46. Deputy Thomas P. Broughan asked the Minister for Housing, Planning and Local Government the expected rental price of the co-living accommodation units; the discussions that took place in relation to co-living accommodation proposals; if he arranged consultations on the proposals; and if he will make a statement on the matter. [23191/19]
The Minister and I are former Dublin City Council members. He might recall that when I led the Rainbow Civic Alliance on the council, we abolished bedsits for our senior citizens and prescribed a basic one-bedroom apartment. The Minister now seems to be rushing back to an even tinier concept of living with this co-living plan, which I think appeared in Rebuilding Ireland. What consultations took place on that? Where did this demand come from? Is it not simply Fine Gael kowtowing to developers?
I propose to take Questions Nos. 46 and 90 together.
I thank the Deputy for the question. In 2018, I published updated Sustainable Urban Housing: Design Standards for New Apartments Guidelines for Planning Authorities under section 28 of the Planning and Development Act 2000, as amended, to respond to the changing housing needs in light of demographics and the dynamics we are seeing in the urban employment market. An extensive public consultation process took place prior to finalisation of the guidelines during which 63 submissions were made to my Department, all of which are available on my Department’s website. My Department also hosted a consultative workshop prior to finalising the guidelines. I do not believe the Deputy made any submissions as part of that public consultation, which was very well flagged at the time because it was well publicised when it was first announced.
The updated guidelines set out the policy on the range of apartment types needed to meet the accommodation needs of a variety of household types and sizes. This includes the introduction of the shared accommodation or co-living format. This format comprises professionally managed rental accommodation where individual rooms are rented within an overall development that includes access to shared or communal facilities and amenities. Such developments are only appropriate where responding to an identified urban housing need at particular locations; they are not suitable for families and are not envisaged as an alternative or replacement to the more conventional apartment developments which are provided for elsewhere in those same guidelines.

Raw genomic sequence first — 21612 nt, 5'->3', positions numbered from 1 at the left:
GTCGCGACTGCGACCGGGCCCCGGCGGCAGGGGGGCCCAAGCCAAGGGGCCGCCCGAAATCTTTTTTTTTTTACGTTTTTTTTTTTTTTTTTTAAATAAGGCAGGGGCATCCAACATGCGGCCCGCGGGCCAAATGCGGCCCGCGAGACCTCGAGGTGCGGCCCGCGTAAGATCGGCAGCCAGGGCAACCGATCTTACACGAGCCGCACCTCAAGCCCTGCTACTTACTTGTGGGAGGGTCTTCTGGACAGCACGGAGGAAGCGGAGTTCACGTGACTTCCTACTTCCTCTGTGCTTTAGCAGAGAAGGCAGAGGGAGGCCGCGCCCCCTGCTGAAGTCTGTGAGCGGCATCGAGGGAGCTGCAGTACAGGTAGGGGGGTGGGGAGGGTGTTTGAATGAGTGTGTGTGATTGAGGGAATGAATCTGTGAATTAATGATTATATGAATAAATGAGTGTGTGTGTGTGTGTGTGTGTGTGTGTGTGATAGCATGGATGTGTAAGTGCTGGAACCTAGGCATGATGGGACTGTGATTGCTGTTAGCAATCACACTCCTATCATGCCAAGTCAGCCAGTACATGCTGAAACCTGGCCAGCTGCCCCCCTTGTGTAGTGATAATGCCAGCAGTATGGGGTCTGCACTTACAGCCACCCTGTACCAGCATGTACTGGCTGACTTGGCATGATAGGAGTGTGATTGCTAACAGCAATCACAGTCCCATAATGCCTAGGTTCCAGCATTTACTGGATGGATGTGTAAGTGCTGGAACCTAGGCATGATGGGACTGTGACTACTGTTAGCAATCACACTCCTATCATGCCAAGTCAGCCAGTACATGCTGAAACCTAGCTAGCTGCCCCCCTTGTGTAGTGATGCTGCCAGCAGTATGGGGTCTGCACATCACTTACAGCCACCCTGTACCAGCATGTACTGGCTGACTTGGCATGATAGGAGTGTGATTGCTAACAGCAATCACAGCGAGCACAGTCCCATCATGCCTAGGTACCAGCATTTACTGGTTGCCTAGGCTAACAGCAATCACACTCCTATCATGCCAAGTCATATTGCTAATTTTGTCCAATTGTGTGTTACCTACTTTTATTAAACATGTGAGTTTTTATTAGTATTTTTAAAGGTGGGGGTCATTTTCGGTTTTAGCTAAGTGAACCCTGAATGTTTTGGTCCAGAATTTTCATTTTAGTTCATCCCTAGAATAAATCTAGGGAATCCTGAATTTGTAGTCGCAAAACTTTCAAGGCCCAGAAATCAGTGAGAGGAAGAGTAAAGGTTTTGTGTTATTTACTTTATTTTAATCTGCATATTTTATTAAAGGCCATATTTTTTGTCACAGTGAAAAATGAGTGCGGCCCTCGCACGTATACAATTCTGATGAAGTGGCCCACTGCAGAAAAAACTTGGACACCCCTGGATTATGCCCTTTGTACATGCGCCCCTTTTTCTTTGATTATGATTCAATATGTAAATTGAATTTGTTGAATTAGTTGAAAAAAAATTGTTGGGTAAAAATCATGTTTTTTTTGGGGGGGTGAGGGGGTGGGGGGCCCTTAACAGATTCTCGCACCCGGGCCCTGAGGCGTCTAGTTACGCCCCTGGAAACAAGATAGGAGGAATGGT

In assessing proposals for Shared Accommodation, a planning authority must have regard to the need for such a type of accommodation in an area. Planning authorities must also strike a balance between the need for a particular form of accommodation and the need to avoid a proliferation of shared accommodation development to the detriment of the overall objective of providing quality urban apartment development as a viable long-term housing option. Furthermore, there is an obligation on the proposer of a shared accommodation scheme to demonstrate to the planning authority that their proposal is based on an actual accommodation need and to provide a satisfactory evidential base in that regard.